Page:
And amid severe funding shortages which have meant aid cut-backs, she told journalists in French: “It breaks my heart every time a child comes to me and says I’m hungry.”

Speaking later in English, she said: “Where you have kids, those little girls and little boys coming to you and looking at you and telling, ‘I’m hungry, I’m starving,’ it’s horrible, really horrible. Unfortunately the situation has worsened because we had in one year’s time an increase of 70 per cent of the internally displaced people. Meaning more children, more little girls and more little boys, meaning also that it’s a whole generation that is sacrificed because they are not going to school.”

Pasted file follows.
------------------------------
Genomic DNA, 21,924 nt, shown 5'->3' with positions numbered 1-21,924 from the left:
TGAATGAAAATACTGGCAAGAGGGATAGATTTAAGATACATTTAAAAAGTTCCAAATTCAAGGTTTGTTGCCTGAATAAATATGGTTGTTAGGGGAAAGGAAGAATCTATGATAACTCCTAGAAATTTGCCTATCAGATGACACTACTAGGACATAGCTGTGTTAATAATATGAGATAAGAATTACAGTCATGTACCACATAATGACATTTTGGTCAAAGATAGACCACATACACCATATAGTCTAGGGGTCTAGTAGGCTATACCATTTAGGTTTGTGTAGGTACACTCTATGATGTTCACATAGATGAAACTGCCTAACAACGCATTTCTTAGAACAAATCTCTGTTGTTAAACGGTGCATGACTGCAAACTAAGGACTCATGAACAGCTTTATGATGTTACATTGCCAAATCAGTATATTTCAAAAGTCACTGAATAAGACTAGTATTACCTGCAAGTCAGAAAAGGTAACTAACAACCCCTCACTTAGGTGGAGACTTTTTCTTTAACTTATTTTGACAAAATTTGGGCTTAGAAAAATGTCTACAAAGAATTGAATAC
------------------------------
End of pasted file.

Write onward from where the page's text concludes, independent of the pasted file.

She said it was very important to keep providing them with humanitarian assistance, which meant going beyond food distribution, beyond the access to water, beyond the access to health. “It’s just access to hope.”

Of the more than $515 million aid requirement needed in CAR for 1.9 million people, less than 20 per cent has been provided so far this year.

Fighting between the mostly Christian anti-Balaka militia and the mainly Muslim Séléka rebel coalition has plunged the CAR into civil conflict since 2012. A peace agreement was reached in January 2013, but rebels seized the capital, Bangui, in March of that year, forcing President François Bozizé to flee.

Concerned with the security, humanitarian, human rights and political crisis in the CAR and its regional implications, the Security Council authorized the deployment of a UN stabilization mission, known by its French acronym, MINUSCA, in 2014 with the protection of civilians as its utmost priority.